Primary hepatocellular carcinoma (HCC) is a common malignant tumor worldwide (over 1 million new cases annually, fifth most common worldwide) with the third highest overall mortality rate (Bosch et al., 2005). HCC, although currently relatively rare in the U.S., exhibits the fastest increase among solid tumors (Dominguez-Malagon and Gaytan-Graham, 2001). HCC is epidemic in other regions of the world including Africa and Southeast Asia where climate and post-harvest storage of foods is conducive to growth of Aspergillus. In portions of China, primary liver cancer is the number one cause of all deaths in males (Dominguez-Malagon and Gaytan-Graham, 2001). The high incidences of HBV and HCV infection in these populations and the high dietary intake of AFB1 appear to function synergistically to produce these high incidences (Kew, 2003; Kuang et al., 2004). The risk from AFB1 may be increasing in the future owing to such factors as climate change (Cotty and Maime-Garcia, 2007) and the increased use of corn (a favorite substrate for Aspergillus) in ethanol production (Wu and Munkvold, 2008).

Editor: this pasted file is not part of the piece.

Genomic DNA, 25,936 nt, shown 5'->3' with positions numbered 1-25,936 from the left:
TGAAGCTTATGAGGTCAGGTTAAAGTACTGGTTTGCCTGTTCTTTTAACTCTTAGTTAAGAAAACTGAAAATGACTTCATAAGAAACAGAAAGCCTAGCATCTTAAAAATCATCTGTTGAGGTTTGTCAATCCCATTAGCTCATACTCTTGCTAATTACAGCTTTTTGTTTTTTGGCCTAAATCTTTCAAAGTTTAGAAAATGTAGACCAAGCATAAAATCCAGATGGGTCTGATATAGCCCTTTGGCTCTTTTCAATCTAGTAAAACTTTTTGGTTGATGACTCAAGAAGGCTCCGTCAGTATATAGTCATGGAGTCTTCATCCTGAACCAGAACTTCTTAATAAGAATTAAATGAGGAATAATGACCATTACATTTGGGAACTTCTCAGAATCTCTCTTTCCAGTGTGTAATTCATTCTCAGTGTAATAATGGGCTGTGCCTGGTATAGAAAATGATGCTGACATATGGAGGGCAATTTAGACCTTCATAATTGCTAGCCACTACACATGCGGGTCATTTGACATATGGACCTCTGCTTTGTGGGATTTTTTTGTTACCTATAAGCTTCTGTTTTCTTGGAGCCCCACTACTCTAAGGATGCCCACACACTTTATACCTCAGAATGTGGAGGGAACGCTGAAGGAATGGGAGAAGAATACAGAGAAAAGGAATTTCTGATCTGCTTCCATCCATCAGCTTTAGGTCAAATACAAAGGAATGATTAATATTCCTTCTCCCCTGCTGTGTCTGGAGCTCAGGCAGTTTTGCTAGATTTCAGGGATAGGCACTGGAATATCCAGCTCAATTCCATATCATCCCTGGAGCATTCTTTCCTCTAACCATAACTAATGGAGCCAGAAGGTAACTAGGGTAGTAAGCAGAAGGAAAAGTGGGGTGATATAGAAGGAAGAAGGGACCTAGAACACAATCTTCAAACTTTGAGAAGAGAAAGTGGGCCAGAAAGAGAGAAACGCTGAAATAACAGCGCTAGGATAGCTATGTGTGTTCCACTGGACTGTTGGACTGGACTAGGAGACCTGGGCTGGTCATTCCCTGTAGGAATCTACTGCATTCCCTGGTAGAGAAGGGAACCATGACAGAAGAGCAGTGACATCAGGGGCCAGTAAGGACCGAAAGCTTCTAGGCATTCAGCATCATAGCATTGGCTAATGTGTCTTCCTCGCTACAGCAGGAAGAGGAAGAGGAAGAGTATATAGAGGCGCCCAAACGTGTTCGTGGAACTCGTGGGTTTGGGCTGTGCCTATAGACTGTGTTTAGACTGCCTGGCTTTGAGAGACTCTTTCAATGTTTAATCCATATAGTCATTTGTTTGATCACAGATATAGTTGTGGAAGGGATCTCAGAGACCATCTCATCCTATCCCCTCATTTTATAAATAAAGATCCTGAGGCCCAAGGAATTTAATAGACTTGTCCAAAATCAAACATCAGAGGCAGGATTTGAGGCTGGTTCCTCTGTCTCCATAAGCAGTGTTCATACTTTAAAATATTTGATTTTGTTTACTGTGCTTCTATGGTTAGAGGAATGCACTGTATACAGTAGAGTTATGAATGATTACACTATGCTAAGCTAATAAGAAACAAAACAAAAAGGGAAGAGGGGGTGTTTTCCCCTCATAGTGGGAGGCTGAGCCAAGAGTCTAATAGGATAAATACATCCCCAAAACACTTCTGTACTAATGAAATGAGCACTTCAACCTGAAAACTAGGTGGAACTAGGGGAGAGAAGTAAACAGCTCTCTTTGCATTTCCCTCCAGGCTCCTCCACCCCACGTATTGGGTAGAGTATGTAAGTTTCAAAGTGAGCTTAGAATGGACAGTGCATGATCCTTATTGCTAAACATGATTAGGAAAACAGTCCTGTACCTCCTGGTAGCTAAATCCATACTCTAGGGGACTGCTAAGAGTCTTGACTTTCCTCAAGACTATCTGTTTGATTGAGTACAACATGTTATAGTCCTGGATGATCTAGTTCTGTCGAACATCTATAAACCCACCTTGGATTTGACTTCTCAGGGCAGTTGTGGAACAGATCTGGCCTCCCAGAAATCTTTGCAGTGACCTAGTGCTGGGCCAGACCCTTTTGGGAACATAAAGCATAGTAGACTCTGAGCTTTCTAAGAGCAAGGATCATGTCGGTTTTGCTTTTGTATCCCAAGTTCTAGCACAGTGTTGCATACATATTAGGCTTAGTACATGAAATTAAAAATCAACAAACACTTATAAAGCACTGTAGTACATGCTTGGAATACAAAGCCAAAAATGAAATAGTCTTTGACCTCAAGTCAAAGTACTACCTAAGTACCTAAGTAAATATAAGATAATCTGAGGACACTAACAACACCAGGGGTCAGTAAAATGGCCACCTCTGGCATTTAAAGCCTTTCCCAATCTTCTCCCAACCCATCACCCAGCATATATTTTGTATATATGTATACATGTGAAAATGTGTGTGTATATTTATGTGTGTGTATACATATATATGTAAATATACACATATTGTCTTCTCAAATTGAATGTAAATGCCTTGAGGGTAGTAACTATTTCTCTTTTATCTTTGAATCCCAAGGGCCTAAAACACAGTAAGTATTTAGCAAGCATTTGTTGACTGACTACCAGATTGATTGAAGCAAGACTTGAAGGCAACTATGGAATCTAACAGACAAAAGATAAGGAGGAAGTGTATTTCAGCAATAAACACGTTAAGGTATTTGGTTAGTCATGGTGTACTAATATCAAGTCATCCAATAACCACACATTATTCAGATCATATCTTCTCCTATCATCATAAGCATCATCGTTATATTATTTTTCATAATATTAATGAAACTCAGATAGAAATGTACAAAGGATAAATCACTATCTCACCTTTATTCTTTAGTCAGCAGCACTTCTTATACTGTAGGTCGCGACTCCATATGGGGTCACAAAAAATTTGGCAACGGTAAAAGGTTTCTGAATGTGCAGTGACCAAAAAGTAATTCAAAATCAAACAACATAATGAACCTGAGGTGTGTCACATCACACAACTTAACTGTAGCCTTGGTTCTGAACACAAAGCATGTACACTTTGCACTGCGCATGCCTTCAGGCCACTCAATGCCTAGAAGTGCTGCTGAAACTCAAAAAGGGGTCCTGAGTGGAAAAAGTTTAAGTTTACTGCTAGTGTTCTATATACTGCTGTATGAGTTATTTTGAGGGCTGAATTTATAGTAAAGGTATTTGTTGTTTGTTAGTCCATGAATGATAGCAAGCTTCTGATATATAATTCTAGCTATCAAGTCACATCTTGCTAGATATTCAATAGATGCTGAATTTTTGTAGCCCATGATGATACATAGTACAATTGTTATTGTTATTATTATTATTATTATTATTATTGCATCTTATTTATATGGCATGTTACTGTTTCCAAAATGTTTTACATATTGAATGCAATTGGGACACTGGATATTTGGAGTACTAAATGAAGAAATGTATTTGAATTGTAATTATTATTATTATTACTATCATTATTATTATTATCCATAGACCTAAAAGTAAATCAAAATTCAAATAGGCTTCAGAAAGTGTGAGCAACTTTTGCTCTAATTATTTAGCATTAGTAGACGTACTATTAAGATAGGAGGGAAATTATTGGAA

AFB1 is metabolically activated by CYPs in the 1A and 3A sub-families to AFB1-8,9-exo-epoxide (Eaton and Gallagher, 1994; Guengerich et al., 1996) which, like a PAH-epoxide, can be converted to the diol spontaneously or by epoxide hydrolase or it can conjugated by glutathione S-transferases (Tiemersma et al., 2001). If not metabolized by these pathways, the epoxide can bind to DNA, predominantly producing the trans-8,9-dihydro-(N7-guanyl)-9-hydroxy-AFB1 adduct. This N7-guanine adduct undergoes depurination or rearrangement to a more stable ring-opened formamidopyrimidine (FAPY) adduct (Alekseyev et al., 2004; Smela et al., 2002) (Figure 5). It is remarkable to note the agreement between rat and trout with respect to plots of AFB1-DNA adducts and hepatocarcinogenesis; these data basically fall on the same line (Bechtel, 1989). Based on LED of human epidemiological data from the U.S., an exposure of 0.46 ng/Kg/day would result in a risk of 10−6 (Eaton and Gallagher, 1994). The LED from rat tumor data gives a VSD (10−6) of 0.0016 ng/Kg/day which would predict a cancer rate of 98/100,000 for individuals living in the Southeastern U.S. (average daily AFB1 intake of 110 ng/kg) (Eaton and Gallaher, 1994). This is 20-fold higher than the primary liver cancer incidence in the U.S. from all sources.